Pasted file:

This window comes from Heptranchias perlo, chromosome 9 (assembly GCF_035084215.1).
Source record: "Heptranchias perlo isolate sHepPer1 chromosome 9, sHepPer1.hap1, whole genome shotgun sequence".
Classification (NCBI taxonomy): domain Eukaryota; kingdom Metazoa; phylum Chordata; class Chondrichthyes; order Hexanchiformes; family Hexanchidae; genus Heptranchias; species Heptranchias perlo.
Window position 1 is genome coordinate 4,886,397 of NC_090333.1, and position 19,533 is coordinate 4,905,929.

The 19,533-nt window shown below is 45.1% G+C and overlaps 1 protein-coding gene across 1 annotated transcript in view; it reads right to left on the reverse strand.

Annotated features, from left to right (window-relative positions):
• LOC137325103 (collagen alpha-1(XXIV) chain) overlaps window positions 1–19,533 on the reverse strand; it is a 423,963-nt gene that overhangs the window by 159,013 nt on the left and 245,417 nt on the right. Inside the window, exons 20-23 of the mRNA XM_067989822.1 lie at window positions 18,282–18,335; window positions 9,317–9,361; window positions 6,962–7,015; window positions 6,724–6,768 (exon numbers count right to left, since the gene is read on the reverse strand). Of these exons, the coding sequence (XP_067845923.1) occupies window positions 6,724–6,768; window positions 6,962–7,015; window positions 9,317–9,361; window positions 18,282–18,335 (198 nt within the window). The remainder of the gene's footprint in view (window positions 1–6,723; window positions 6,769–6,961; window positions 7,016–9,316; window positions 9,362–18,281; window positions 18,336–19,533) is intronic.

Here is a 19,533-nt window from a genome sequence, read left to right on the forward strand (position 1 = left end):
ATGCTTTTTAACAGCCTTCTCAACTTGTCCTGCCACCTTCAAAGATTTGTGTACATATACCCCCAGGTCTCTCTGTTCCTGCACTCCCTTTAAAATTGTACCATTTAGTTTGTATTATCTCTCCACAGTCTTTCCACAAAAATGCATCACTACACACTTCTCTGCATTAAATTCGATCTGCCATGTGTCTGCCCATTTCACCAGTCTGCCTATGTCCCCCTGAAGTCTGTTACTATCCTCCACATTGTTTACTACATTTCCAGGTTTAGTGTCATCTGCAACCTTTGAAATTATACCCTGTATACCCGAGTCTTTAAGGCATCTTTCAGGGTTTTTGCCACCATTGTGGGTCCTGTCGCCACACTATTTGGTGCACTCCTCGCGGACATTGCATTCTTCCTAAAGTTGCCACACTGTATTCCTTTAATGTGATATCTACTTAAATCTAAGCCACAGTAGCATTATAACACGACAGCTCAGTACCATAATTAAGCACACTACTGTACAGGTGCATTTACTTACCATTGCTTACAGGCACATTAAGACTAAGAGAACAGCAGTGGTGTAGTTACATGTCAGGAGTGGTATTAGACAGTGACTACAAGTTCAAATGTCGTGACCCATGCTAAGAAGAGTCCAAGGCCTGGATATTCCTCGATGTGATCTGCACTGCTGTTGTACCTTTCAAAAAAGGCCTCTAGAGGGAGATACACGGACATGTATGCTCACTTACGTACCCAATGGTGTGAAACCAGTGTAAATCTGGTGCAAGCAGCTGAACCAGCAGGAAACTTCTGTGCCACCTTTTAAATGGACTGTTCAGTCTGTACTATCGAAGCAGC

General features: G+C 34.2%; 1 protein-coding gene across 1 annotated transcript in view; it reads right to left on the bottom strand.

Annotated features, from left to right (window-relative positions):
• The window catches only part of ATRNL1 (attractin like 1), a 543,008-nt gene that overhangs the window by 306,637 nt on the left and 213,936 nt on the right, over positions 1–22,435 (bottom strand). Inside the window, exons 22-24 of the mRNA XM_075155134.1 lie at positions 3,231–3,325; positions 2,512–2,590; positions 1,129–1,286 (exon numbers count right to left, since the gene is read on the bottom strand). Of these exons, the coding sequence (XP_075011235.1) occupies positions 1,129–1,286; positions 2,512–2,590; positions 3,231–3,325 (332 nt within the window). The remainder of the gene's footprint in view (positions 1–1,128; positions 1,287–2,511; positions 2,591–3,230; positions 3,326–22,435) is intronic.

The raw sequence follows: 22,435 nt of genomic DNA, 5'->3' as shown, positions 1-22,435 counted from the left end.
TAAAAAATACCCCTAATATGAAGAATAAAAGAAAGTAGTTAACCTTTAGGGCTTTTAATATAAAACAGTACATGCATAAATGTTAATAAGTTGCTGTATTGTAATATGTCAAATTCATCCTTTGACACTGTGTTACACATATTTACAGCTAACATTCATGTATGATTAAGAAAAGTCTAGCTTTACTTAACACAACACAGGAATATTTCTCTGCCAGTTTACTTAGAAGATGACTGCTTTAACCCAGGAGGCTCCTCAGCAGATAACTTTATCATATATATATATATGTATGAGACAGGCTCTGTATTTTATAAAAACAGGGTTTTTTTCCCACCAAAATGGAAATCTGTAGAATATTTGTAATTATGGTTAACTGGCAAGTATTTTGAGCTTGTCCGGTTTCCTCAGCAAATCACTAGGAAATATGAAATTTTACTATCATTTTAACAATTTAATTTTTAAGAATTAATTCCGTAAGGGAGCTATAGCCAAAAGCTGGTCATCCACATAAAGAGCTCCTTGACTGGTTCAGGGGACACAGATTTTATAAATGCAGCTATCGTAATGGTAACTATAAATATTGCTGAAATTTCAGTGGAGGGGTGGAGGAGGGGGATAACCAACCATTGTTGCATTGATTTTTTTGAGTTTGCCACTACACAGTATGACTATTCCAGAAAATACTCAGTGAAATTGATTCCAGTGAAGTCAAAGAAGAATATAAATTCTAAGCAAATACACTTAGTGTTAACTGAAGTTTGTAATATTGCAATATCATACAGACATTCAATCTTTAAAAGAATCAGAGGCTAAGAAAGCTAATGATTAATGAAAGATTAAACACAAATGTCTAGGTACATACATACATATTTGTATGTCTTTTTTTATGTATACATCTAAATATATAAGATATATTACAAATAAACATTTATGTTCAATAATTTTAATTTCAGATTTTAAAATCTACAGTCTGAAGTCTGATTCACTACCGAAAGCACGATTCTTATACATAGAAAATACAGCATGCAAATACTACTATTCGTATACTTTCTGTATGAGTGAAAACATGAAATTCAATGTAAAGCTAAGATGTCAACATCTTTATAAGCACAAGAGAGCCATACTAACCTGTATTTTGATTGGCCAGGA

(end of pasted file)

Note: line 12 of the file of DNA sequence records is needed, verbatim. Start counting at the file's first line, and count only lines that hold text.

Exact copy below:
• The window catches only part of ATRNL1 (attractin like 1), a 543,008-nt gene that overhangs the window by 306,637 nt on the left and 213,936 nt on the right, over positions 1–22,435 (bottom strand). Inside the window, exons 22-24 of the mRNA XM_075155134.1 lie at positions 3,231–3,325; positions 2,512–2,590; positions 1,129–1,286 (exon numbers count right to left, since the gene is read on the bottom strand). Of these exons, the coding sequence (XP_075011235.1) occupies positions 1,129–1,286; positions 2,512–2,590; positions 3,231–3,325 (332 nt within the window). The remainder of the gene's footprint in view (positions 1–1,128; positions 1,287–2,511; positions 2,591–3,230; positions 3,326–22,435) is intronic.